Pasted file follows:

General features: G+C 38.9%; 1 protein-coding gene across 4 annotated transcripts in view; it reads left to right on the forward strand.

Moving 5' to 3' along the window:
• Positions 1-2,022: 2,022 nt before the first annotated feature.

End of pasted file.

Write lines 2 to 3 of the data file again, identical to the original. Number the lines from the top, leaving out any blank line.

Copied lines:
Moving 5' to 3' along the window:
• Positions 1-2,022: 2,022 nt before the first annotated feature.